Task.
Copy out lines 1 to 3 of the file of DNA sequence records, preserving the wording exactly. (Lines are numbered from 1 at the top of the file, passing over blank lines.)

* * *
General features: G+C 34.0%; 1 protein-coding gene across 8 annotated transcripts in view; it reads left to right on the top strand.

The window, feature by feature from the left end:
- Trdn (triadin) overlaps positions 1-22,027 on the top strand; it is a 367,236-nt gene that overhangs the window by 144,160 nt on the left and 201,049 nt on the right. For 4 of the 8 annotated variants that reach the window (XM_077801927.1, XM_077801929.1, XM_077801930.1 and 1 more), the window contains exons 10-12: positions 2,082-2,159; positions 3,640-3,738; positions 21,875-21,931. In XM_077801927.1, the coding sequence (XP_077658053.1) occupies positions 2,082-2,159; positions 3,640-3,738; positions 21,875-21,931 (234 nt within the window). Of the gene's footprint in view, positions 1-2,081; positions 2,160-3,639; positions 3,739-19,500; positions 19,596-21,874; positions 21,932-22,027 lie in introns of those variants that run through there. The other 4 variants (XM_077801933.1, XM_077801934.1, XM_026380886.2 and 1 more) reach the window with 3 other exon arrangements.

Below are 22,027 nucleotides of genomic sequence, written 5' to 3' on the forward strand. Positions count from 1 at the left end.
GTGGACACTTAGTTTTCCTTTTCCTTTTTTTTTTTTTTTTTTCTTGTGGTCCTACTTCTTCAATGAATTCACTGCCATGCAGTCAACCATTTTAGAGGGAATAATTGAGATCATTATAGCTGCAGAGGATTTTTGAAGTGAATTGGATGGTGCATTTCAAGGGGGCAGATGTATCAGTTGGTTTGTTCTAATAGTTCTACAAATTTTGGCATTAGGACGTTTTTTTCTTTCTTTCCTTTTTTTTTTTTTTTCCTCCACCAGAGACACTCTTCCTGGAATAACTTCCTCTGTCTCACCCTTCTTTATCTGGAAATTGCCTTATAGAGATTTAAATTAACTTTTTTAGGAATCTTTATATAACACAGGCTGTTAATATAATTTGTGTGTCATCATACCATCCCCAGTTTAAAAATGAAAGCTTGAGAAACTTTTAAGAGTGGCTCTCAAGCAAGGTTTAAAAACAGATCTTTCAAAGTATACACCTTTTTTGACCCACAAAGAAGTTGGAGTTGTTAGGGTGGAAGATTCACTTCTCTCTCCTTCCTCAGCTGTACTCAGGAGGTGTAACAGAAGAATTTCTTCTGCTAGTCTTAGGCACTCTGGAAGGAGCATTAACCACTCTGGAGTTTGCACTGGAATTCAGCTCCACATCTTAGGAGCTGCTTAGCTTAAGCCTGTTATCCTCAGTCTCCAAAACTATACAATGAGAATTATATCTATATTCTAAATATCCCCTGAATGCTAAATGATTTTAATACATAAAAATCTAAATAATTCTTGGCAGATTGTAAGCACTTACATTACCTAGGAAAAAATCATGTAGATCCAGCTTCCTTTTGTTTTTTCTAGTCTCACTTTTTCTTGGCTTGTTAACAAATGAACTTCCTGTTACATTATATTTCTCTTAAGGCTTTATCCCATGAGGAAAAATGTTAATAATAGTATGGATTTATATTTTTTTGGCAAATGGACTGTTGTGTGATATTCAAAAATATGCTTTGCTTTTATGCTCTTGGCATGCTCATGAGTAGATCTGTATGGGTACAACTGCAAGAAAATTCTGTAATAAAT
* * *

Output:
General features: G+C 34.0%; 1 protein-coding gene across 8 annotated transcripts in view; it reads left to right on the top strand.

The window, feature by feature from the left end:
- Trdn (triadin) overlaps positions 1-22,027 on the top strand; it is a 367,236-nt gene that overhangs the window by 144,160 nt on the left and 201,049 nt on the right. For 4 of the 8 annotated variants that reach the window (XM_077801927.1, XM_077801929.1, XM_077801930.1 and 1 more), the window contains exons 10-12: positions 2,082-2,159; positions 3,640-3,738; positions 21,875-21,931. In XM_077801927.1, the coding sequence (XP_077658053.1) occupies positions 2,082-2,159; positions 3,640-3,738; positions 21,875-21,931 (234 nt within the window). Of the gene's footprint in view, positions 1-2,081; positions 2,160-3,639; positions 3,739-19,500; positions 19,596-21,874; positions 21,932-22,027 lie in introns of those variants that run through there. The other 4 variants (XM_077801933.1, XM_077801934.1, XM_026380886.2 and 1 more) reach the window with 3 other exon arrangements.